Morgan Silver Dollars at Pawn King
The Morgan dollar is a United States dollar coin minted from 1878 to 1904 and in 2021. It was the first standard silver dollar minted after the Coinage Act of 1873. In 1960, the paper dollar and the Morgan dollar circulated side by side. and had the same value.
Now the Morgan Silver Dollar is worth about $34.00 and fluctuates with the silver market.
The History of the Morgan Silver Dollar
The Coinate Act of 1873
You can’t explore the history of the Morgan Silver Dollar without taking about the Coinage Act of 1873. The act revised the laws to move currency towards the gold standard and away from silver. The act specified the exact silver coins that could be minted and their respective weights. Silver dollars were not included. The act ended the free coining of silver and the production of the Seated Liberty Dollar.
The Sherman Silver Purchase Act of 1878 increased the United States government silver purchases, and increased silver dollar production. An oversupply of silver triggered bank failures, causing economic depression. In 1904, the Morgan Dollars ended after the mints stopped manufacturing Morgan Dollars when the silver reserves were gone.
The US abandoned the Gold Standard in 1971
By executive order by the President of the United States, the US no longer converted dollars to gold at a fixed value. This signed order abandoned the gold standard. When this occurred, President Nixon did this to address the country’s inflation problem and discourage foreign governments from converting dollars for gold.
Re-Minting the Silver Dollar in 2021
In 2021, the United States reissued Morgan Dollars in honor of its last year of minting, 1921. The 2021 Morgan Dollar is part of the Morgan and Peace Dollar Anniversary Coin Program.
There were many coins available, but they quickly sold out. In 2021, the Peace Dollar replaced the Morgan Dollar.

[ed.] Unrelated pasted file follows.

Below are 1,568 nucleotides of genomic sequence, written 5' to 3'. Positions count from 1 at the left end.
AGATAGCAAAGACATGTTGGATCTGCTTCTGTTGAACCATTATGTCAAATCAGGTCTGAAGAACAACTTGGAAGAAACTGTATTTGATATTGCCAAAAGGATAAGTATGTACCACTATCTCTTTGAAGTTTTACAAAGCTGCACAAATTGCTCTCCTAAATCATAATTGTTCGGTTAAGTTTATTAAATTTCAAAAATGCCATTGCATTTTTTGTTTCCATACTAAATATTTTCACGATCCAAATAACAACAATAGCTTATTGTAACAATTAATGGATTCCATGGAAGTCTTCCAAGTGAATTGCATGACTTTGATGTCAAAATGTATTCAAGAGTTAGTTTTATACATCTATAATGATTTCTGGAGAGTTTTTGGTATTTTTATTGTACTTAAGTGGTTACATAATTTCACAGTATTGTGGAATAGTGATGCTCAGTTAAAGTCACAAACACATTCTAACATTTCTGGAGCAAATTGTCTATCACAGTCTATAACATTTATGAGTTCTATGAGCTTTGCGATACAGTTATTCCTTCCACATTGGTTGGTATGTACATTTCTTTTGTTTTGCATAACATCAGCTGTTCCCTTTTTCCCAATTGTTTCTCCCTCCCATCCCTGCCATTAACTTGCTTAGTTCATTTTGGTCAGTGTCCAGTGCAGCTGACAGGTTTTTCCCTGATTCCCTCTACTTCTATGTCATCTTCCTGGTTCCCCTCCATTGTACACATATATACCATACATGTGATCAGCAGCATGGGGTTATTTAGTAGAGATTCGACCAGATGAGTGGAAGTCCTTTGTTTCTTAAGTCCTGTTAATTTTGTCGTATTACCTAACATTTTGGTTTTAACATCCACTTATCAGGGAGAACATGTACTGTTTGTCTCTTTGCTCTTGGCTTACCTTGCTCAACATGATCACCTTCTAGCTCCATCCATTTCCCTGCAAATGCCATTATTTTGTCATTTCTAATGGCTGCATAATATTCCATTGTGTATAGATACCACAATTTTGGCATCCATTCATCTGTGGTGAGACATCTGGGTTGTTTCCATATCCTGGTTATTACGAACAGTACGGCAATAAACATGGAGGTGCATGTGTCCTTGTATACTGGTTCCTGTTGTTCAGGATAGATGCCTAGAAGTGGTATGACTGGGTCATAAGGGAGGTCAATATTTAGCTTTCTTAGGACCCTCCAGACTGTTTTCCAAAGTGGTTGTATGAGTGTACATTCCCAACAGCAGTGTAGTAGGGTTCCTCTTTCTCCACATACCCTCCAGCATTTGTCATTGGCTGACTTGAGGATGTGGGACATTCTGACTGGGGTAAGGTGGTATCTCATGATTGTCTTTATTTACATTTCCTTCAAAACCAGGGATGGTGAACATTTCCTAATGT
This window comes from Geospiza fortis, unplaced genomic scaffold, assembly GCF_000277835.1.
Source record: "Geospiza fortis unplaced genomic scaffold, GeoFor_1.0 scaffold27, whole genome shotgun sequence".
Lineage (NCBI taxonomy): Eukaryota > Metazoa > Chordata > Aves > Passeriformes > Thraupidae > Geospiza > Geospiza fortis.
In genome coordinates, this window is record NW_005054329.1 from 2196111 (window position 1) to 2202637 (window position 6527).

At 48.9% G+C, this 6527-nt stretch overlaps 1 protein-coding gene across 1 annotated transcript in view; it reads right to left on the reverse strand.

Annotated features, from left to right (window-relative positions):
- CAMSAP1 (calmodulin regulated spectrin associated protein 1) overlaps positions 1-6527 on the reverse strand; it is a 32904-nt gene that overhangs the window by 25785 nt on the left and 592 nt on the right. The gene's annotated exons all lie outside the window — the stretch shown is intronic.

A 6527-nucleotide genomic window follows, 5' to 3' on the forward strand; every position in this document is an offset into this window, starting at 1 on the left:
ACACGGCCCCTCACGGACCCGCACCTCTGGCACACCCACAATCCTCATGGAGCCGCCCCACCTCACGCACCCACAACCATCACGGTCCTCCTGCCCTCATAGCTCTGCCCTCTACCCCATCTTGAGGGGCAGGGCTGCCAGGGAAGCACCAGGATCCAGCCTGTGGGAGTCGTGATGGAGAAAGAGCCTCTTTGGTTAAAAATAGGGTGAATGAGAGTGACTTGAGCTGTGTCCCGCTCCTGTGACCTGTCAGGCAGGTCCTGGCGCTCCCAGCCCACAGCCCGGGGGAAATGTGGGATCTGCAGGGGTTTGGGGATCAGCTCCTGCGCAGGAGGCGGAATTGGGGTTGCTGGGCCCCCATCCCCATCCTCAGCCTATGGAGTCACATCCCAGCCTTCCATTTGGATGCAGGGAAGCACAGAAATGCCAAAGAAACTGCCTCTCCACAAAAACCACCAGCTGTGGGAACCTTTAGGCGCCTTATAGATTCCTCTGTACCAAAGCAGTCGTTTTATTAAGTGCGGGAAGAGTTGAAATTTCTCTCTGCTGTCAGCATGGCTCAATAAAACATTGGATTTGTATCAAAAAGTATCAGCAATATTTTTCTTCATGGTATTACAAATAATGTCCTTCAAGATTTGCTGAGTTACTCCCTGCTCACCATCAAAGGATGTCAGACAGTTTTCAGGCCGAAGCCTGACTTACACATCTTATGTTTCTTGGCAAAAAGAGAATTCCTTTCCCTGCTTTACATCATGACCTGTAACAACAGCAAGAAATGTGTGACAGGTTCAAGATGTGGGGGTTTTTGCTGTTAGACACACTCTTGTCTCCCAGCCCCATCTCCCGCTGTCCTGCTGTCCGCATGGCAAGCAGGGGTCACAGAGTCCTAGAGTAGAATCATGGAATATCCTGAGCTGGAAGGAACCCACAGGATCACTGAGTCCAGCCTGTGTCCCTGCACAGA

Over a quarter-million of the older Morgan Dollars were melted down to mint the 1921 coin, which was over half of the entire mintage from 1878-1904. A surprisingly large number of Morgans still exist and can be found in uncirculated conditions. The Denver Mint only struck Silver Dollars in 1921, because the Treasury had destroyed the obsolete Morgan Dollar dies in 1910, and a new master die had to be created. A depiction of US History.
The Morgan Silver Dollar depicts Liberty wearing a Phrygian cap with “Liberty” on the hairband. On Liberty, the front is displayed wearing a radiating crown, and the reverse shows a bald eagle resting on an olive branch. Originally named the Liberty Head Dollar, the Morgan Dollar was minted in the Philadelphia Mint, New Orleans, Carson City Mint, Denver Mine, and the San Francisco Mint. Following its release, there were criticisms about its design, as well as its weight and size.
A Rough Start for the Morgan Dollar
Under the Mint Act of 1873, the Act ended bimetallism in the United States and placed the United States firmly in the gold standard and away from silver. The production of circulating Liberty seated silver dollars ended in favor of trade and gold dollars. Silver dollars made up less than one percent of circulating silver.